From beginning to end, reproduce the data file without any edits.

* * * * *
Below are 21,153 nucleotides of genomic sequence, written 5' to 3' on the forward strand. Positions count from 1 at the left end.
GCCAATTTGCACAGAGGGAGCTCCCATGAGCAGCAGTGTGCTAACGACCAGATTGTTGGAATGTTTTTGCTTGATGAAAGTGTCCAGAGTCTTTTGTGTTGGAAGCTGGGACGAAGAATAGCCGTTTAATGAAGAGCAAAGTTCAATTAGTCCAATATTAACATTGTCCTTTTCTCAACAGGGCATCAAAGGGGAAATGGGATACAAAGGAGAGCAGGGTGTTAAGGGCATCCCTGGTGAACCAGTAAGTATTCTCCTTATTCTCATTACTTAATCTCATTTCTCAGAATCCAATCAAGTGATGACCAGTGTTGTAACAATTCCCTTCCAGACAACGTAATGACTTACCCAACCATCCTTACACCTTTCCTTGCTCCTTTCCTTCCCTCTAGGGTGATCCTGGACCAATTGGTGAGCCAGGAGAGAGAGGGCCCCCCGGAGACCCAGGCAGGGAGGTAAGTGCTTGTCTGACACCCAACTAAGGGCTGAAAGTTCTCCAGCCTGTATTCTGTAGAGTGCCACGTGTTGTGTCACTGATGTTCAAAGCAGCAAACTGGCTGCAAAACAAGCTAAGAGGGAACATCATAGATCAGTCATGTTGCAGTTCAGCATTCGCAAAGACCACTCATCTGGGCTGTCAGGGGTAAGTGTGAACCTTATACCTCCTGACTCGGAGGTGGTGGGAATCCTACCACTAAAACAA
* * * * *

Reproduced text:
Below are 21,153 nucleotides of genomic sequence, written 5' to 3' on the forward strand. Positions count from 1 at the left end.
GCCAATTTGCACAGAGGGAGCTCCCATGAGCAGCAGTGTGCTAACGACCAGATTGTTGGAATGTTTTTGCTTGATGAAAGTGTCCAGAGTCTTTTGTGTTGGAAGCTGGGACGAAGAATAGCCGTTTAATGAAGAGCAAAGTTCAATTAGTCCAATATTAACATTGTCCTTTTCTCAACAGGGCATCAAAGGGGAAATGGGATACAAAGGAGAGCAGGGTGTTAAGGGCATCCCTGGTGAACCAGTAAGTATTCTCCTTATTCTCATTACTTAATCTCATTTCTCAGAATCCAATCAAGTGATGACCAGTGTTGTAACAATTCCCTTCCAGACAACGTAATGACTTACCCAACCATCCTTACACCTTTCCTTGCTCCTTTCCTTCCCTCTAGGGTGATCCTGGACCAATTGGTGAGCCAGGAGAGAGAGGGCCCCCCGGAGACCCAGGCAGGGAGGTAAGTGCTTGTCTGACACCCAACTAAGGGCTGAAAGTTCTCCAGCCTGTATTCTGTAGAGTGCCACGTGTTGTGTCACTGATGTTCAAAGCAGCAAACTGGCTGCAAAACAAGCTAAGAGGGAACATCATAGATCAGTCATGTTGCAGTTCAGCATTCGCAAAGACCACTCATCTGGGCTGTCAGGGGTAAGTGTGAACCTTATACCTCCTGACTCGGAGGTGGTGGGAATCCTACCACTAAAACAA